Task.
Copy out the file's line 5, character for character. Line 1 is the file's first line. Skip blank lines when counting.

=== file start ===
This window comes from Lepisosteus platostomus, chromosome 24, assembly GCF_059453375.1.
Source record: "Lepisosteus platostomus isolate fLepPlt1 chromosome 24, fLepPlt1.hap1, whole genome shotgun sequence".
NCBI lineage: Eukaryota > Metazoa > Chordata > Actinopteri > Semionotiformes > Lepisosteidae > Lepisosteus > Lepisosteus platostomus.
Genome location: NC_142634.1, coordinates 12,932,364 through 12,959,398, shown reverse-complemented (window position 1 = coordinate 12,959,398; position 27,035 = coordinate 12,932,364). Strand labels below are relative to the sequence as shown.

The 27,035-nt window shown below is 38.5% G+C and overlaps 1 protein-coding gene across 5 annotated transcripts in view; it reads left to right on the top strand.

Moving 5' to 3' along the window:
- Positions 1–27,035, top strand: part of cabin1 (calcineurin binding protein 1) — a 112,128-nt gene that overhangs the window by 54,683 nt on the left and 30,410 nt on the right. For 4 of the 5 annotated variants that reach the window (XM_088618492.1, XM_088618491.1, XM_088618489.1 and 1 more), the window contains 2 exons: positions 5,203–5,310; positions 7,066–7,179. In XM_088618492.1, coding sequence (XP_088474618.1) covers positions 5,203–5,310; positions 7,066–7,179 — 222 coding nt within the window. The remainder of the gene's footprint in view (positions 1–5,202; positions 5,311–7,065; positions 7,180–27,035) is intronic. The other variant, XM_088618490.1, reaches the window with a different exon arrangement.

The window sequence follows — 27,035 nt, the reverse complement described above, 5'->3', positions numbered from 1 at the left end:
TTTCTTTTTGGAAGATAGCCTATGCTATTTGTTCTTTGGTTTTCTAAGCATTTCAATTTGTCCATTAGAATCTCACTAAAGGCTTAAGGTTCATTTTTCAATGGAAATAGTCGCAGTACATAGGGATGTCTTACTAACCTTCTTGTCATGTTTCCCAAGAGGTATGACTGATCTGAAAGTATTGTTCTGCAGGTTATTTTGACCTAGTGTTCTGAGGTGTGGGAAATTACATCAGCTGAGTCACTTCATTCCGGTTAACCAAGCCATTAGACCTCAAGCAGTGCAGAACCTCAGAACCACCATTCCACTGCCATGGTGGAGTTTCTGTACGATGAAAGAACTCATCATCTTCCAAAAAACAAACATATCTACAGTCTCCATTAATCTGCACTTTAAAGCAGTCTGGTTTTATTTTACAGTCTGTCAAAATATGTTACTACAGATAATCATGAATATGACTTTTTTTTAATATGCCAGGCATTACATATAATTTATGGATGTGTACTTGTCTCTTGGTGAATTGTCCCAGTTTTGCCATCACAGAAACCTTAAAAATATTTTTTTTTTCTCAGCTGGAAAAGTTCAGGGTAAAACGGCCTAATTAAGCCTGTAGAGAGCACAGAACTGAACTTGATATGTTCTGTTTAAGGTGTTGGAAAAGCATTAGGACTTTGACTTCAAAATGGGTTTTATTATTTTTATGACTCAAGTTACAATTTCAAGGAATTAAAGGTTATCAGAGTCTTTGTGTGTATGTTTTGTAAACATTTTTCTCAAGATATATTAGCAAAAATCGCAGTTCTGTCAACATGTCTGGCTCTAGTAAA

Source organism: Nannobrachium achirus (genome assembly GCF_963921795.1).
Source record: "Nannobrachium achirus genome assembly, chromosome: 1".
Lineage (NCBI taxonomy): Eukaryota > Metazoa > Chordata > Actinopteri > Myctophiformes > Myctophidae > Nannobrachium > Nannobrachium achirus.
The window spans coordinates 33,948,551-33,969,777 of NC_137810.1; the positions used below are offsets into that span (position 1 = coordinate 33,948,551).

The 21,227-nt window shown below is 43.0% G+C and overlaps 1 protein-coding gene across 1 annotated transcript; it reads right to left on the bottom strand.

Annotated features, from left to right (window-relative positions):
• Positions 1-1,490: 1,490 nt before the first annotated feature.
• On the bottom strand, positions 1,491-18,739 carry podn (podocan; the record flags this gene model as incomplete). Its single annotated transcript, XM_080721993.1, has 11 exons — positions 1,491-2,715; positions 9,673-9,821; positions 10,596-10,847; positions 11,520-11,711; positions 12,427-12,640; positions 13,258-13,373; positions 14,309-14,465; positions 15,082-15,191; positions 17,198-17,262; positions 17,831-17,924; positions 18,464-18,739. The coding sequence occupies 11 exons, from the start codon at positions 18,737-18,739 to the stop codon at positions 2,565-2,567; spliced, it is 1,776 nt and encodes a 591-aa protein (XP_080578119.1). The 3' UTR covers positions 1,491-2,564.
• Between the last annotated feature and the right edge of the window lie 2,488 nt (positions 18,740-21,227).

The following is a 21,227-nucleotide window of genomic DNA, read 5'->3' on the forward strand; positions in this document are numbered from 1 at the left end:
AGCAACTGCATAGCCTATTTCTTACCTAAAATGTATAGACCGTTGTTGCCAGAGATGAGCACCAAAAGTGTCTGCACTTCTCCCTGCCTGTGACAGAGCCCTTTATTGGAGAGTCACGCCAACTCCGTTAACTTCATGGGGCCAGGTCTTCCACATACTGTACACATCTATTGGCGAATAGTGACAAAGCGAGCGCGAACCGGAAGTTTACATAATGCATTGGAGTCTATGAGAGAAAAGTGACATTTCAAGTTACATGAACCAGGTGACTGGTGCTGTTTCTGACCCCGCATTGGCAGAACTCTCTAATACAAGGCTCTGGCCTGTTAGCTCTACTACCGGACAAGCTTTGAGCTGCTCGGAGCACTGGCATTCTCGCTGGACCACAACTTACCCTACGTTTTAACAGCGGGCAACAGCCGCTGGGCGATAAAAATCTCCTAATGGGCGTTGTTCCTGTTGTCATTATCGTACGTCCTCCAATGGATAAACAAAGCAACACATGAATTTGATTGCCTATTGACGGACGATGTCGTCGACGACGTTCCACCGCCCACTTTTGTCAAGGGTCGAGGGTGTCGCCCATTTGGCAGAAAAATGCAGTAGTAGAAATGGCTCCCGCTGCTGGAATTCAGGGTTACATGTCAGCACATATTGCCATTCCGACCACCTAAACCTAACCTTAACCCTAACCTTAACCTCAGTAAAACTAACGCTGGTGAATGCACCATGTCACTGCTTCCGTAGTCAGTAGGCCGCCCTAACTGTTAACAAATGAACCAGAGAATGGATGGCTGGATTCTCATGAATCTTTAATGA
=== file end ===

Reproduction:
The 27,035-nt window shown below is 38.5% G+C and overlaps 1 protein-coding gene across 5 annotated transcripts in view; it reads left to right on the top strand.